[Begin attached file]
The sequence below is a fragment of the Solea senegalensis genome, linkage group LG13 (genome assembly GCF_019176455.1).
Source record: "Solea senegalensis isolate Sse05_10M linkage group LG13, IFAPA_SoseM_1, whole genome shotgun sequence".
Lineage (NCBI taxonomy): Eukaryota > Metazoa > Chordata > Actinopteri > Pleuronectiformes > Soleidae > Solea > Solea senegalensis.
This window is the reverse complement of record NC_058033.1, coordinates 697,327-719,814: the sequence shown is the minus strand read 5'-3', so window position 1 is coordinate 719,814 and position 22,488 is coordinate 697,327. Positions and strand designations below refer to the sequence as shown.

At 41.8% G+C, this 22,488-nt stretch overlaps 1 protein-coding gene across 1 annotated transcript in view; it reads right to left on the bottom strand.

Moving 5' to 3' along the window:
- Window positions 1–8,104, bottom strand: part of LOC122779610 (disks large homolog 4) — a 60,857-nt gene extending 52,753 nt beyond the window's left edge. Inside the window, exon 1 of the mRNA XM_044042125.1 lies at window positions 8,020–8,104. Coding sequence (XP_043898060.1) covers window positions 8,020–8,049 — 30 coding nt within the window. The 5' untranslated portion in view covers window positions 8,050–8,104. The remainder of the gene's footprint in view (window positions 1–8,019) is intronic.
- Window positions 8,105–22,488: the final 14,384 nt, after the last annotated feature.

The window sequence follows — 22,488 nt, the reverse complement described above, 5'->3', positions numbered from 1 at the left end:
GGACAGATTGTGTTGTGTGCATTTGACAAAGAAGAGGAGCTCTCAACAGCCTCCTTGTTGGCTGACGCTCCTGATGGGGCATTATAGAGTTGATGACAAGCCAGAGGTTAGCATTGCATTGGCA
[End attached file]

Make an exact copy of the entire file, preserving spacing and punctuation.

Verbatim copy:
The sequence below is a fragment of the Solea senegalensis genome, linkage group LG13 (genome assembly GCF_019176455.1).
Source record: "Solea senegalensis isolate Sse05_10M linkage group LG13, IFAPA_SoseM_1, whole genome shotgun sequence".
Lineage (NCBI taxonomy): Eukaryota > Metazoa > Chordata > Actinopteri > Pleuronectiformes > Soleidae > Solea > Solea senegalensis.
This window is the reverse complement of record NC_058033.1, coordinates 697,327-719,814: the sequence shown is the minus strand read 5'-3', so window position 1 is coordinate 719,814 and position 22,488 is coordinate 697,327. Positions and strand designations below refer to the sequence as shown.

At 41.8% G+C, this 22,488-nt stretch overlaps 1 protein-coding gene across 1 annotated transcript in view; it reads right to left on the bottom strand.

Moving 5' to 3' along the window:
- Window positions 1–8,104, bottom strand: part of LOC122779610 (disks large homolog 4) — a 60,857-nt gene extending 52,753 nt beyond the window's left edge. Inside the window, exon 1 of the mRNA XM_044042125.1 lies at window positions 8,020–8,104. Coding sequence (XP_043898060.1) covers window positions 8,020–8,049 — 30 coding nt within the window. The 5' untranslated portion in view covers window positions 8,050–8,104. The remainder of the gene's footprint in view (window positions 1–8,019) is intronic.
- Window positions 8,105–22,488: the final 14,384 nt, after the last annotated feature.

The window sequence follows — 22,488 nt, the reverse complement described above, 5'->3', positions numbered from 1 at the left end:
GGACAGATTGTGTTGTGTGCATTTGACAAAGAAGAGGAGCTCTCAACAGCCTCCTTGTTGGCTGACGCTCCTGATGGGGCATTATAGAGTTGATGACAAGCCAGAGGTTAGCATTGCATTGGCA